Feline OCD

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One of our cats is just plain crazy (and I mean that in a non-pejorative way). The other has what I can only guess is obsessive-compulsive disorder.

For humans, OCD involves focused, persistent thoughts that are brought on by anxiety. The obsessive thoughts tend to reinforce the anxiety. In response, a human may develop compulsive behaviors intended to alleviate the anxiety. What makes it a disorder is that these behaviors aren’t effective in alleviating the anxiety, which leads to a vicious cycle of increased anxiety, increased obsessive thinking, and more diligent attempts to have these maladaptive behaviors alleviate the anxiety. [Mayo Clinic article Patient Care & Treatment > Diseases & Conditions > “Obsessive-Compulsive Disorder”]

So then, what to say about feline OCD? Myrna (I’m using a false name to respect her privacy, although OCD is nothing to feel ashamed about) is anxious most of the time. The rest of the time, she’s asleep. She walks apprehensively, making sure no one comes too close to her, other than her best friend, our other cat. She lies in the same locations at the same time of day every day. This is not a symptom of OCD any more than eating breakfast in the morning, lunch in the early afternoon, and dinner in the evening is. Cats like routines. They don’t particularly like things in their environment to change. They become anxious. They resolve this anxiety by smelling the area that’s changed and walking around to see what else might need to be investigated. And then—by and large—they accept what’s new, their anxiety dealt with successfully.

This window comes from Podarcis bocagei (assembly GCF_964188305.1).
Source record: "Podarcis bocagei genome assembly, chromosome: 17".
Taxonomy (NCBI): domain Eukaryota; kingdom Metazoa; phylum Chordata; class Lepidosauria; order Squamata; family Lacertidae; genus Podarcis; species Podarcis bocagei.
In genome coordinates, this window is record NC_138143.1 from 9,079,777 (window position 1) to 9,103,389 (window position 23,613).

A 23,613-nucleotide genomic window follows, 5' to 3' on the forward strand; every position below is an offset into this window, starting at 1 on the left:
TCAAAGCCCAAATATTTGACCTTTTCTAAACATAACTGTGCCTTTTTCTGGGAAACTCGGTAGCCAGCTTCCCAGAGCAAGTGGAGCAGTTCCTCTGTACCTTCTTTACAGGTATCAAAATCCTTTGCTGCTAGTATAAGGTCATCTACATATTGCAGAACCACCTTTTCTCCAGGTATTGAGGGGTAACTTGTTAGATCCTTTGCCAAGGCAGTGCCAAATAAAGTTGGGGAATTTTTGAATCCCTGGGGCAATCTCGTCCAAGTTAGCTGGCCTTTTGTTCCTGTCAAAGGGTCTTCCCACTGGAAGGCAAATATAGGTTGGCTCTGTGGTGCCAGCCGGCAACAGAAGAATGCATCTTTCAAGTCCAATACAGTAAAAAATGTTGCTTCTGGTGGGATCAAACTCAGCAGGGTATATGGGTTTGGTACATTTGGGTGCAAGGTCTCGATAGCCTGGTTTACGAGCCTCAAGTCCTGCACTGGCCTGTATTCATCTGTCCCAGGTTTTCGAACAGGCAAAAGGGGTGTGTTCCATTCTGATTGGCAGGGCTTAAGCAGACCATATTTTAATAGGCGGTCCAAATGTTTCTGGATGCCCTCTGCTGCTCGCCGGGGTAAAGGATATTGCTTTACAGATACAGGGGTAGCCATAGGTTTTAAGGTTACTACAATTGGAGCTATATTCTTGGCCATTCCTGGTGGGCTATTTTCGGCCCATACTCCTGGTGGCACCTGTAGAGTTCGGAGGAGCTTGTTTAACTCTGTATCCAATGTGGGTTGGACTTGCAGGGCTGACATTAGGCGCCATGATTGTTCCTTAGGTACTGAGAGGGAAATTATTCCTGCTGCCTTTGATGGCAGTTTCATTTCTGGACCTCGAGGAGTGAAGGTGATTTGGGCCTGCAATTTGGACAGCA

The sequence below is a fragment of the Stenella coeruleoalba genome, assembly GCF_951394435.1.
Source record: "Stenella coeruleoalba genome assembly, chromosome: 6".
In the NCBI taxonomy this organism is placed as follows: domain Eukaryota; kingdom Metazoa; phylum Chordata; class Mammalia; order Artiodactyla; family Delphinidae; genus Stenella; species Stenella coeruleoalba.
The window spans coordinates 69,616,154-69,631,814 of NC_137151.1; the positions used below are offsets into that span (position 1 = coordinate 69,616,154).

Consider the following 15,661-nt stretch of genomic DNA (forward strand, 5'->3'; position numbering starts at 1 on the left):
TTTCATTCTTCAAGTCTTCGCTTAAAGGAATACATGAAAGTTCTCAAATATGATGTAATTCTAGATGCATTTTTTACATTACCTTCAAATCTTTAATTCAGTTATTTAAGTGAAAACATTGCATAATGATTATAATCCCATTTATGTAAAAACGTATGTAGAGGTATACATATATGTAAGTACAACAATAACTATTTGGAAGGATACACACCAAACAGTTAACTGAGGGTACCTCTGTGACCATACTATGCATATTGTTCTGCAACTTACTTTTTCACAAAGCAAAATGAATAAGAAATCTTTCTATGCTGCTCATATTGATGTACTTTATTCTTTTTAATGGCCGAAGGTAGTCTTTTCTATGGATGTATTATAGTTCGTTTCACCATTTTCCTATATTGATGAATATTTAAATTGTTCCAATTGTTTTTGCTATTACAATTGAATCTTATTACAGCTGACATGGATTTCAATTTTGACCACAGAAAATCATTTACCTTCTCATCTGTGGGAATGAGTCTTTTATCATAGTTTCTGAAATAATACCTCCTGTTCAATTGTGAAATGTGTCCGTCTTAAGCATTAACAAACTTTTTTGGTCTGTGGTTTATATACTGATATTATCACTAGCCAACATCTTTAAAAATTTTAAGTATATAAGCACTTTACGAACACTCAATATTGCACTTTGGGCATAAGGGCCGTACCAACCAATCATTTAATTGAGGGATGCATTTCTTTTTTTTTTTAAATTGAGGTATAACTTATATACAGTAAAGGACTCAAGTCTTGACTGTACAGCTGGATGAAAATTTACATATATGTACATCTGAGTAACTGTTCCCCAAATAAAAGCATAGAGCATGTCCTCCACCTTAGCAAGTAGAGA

Myrna has an unusual eating pattern, though that pattern isn’t the compulsive behavior she manifests. She will eat only at certain times (unfortunately, she prefers the middle of the night), and she will eat only a limited amount at a time. She eats very slowly. I will contrast this with our crazy cat who will inhale any food she finds, regardless of amount, including what might be in Myrna’s not-quite-empty food dish. She exercises like a cat possessed, and this seems to keep her weight under control. Myrna prefers lying up against a pillow.

It’s Myrna’s relationship with food that, I imagine, has led to a ritualistic behavior that I will anthropomorphize as an attempt to allay her anxiety: She will find a tissue or a small article of dirty laundry and place it close to her food dish. When possible, she makes sure that the item, such as a pair of socks, is totally inside the dish. She now has a sentinel and, presumably, has allayed her anxiety, at least temporarily…maybe for two or three minutes, at which time she might walk down the hallway, looking around in anticipation of a potential need to flee.

At Myrna’s age, she’s unlikely to be cured of her OCD. We are compassionate and patient with her as she ritualizes her anxiety responses. We respect her limits, talking with her but being careful not to touch her unless she is feeling okay with that. She will let us know as soon as we come close to her personal space by making a sound that I interpret as expressing annoyance, accompanied by a don’t-even-think-about-it look in her eyes. Her response helps us to stay calibrated about how she’s feeling.

Obsessive-compulsive disorder is challenging to the person (or cat) with the disorder and, often, to those around them. We make every effort to minimize Myrna’s anxiety: not getting too close when she seems apprehensive, making sure she has access to a scratching post at all times, keeping to a predictable routine, and keeping suitable articles available for protecting her food dish. No one was ever cured of anxiety by being told to stop being anxious. Homo sapiens or Felis catus, we all need to be understood and appreciated.

Patricia

Patricia is the author of a wide range of essays that span narrative, persuasive, and informational approaches. She believes that most writing benefits from an interdisciplinary approach, drawing on knowledge acquired over decades of diverse learning endeavors.

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